Today, one of the biggest decisions that federal CIOs must make is how they shift their development requirements for current, next-generation and legacy applications. With the advent of ZTA, it's likely that CIOs require all applications to use a centralized identity, credential, and access management solution. But when it comes to current applications, there is a significant cost to retrofit access controls (adding firewalls and application gateways) and it's unclear who will foot the bill between security: IT or application development teams.

The final challenge will be around legacy applications such as mainframe applications, which are common in data-intensive government lines of business applications. Without a straightforward way to add layers of protection and monitoring to these systems, CIOs will either spend money to completely redesign these systems or accept that a true ZTA is still beyond their reach or the reach of their budgets.

Related Content:

Check out The Edge, Dark Reading's new section for features, threat data, and in-depth perspectives. Today's top story: "Works of Art: Cybersecurity Inspires 6 Winning Ideas"

William Peteroy is the Chief Technology Officer, Security, at Gigamon, where he leads security strategy and innovation efforts. William joined Gigamon through the acquisition of ICEBRG, where he was CEO and co-founder. Before Gigamon, William worked in a number of business ... View Full Bio
 

Recommended Reading:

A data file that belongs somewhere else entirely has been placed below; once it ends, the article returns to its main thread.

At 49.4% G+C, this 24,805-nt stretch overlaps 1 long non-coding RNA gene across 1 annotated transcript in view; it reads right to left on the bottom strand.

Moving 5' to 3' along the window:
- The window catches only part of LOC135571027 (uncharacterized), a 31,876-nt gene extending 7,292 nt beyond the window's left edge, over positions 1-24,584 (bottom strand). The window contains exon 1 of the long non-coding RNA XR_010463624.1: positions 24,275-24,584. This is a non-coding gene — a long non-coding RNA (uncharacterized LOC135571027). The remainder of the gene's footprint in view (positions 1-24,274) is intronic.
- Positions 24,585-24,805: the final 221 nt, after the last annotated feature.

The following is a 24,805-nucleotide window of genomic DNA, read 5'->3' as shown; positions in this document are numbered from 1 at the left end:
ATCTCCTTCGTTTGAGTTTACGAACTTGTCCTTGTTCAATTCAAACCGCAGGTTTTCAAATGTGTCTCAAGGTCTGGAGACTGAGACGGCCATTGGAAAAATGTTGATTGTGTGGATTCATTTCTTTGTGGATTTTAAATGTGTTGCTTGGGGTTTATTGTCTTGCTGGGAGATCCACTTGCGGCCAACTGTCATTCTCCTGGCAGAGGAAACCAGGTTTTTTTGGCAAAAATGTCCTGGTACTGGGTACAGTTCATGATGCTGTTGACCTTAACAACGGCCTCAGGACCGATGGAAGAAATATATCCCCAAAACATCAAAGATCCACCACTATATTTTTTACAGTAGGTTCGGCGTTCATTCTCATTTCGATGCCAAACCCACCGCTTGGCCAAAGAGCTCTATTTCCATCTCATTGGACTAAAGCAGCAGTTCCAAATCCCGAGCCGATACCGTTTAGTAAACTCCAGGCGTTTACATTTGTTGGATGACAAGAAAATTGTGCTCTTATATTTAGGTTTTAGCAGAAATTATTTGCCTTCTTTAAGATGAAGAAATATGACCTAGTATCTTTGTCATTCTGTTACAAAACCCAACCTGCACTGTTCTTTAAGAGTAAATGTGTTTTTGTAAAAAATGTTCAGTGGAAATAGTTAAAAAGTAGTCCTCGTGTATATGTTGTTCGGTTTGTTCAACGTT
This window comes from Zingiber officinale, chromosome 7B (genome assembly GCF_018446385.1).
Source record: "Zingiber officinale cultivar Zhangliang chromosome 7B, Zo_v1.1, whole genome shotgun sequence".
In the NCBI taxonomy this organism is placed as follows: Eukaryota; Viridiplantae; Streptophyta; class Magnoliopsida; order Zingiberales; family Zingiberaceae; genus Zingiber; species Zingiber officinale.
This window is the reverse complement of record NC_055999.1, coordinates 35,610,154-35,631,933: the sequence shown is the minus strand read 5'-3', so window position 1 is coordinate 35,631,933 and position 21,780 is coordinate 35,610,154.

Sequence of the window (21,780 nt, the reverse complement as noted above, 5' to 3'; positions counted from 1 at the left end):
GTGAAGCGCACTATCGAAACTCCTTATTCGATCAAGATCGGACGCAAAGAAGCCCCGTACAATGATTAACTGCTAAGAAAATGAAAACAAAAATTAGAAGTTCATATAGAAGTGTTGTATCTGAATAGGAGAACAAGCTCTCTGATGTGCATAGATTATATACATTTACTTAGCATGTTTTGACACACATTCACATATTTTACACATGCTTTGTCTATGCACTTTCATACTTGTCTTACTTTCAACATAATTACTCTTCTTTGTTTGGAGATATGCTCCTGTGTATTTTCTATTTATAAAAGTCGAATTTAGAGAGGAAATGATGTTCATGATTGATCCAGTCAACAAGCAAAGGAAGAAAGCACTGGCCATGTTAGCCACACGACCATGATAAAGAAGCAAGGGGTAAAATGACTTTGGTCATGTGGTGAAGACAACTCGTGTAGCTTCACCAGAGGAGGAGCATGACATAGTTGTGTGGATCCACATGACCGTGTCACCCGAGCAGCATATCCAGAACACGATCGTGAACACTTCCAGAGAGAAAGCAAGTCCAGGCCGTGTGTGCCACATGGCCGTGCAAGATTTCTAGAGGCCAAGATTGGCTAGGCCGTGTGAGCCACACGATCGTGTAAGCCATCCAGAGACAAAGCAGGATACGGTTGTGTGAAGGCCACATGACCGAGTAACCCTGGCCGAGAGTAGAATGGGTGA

Comment  | 
Print  | 
More Insights
Comments
Newest First  |  Oldest First  |  Threaded View
COVID-19: Latest Security News & Commentary
Dark Reading Staff 8/14/2020
Researcher Finds New Office Macro Attacks for MacOS
Curtis Franklin Jr., Senior Editor at Dark Reading,  8/7/2020
Lock-Pickers Face an Uncertain Future Online
Seth Rosenblatt, Contributing Writer,  8/10/2020
Register for Dark Reading Newsletters
White Papers
Video
Cartoon
Current Issue
Special Report: Computing's New Normal, a Dark Reading Perspective
This special report examines how IT security organizations have adapted to the "new normal" of computing and what the long-term effects will be. Read it and get a unique set of perspectives on issues ranging from new threats & vulnerabilities as a result of remote working to how enterprise security strategy will be affected long term.
Flash Poll
The Changing Face of Threat Intelligence
The Changing Face of Threat Intelligence
This special report takes a look at how enterprises are using threat intelligence, as well as emerging best practices for integrating threat intel into security operations and incident response. Download it today!
Twitter Feed
Dark Reading - Bug Report
Bug Report
Enterprise Vulnerabilities
From DHS/US-CERT's National Vulnerability Database
CVE-2020-4662
PUBLISHED: 2020-08-14
IBM Event Streams 10.0.0 could allow an authenticated user to perform tasks to a schema due to improper authentication validation. IBM X-Force ID: 186233.
CVE-2019-20383
PUBLISHED: 2020-08-13
ABBYY network license server in ABBYY FineReader 15 before Release 4 (aka 15.0.112.2130) allows escalation of privileges by local users via manipulations involving files and using symbolic links.
CVE-2020-24348
PUBLISHED: 2020-08-13
njs through 0.4.3, used in NGINX, has an out-of-bounds read in njs_json_stringify_iterator in njs_json.c.
CVE-2020-24349
PUBLISHED: 2020-08-13
njs through 0.4.3, used in NGINX, allows control-flow hijack in njs_value_property in njs_value.c. NOTE: the vendor considers the issue to be "fluff" in the NGINX use case because there is no remote attack surface.
CVE-2020-7360
PUBLISHED: 2020-08-13
An Uncontrolled Search Path Element (CWE-427) vulnerability in SmartControl version 4.3.15 and versions released before April 15, 2020 may allow an authenticated user to escalate privileges by placing a specially crafted DLL file in the search path. This issue was fixed in version 1.0.7, which was r...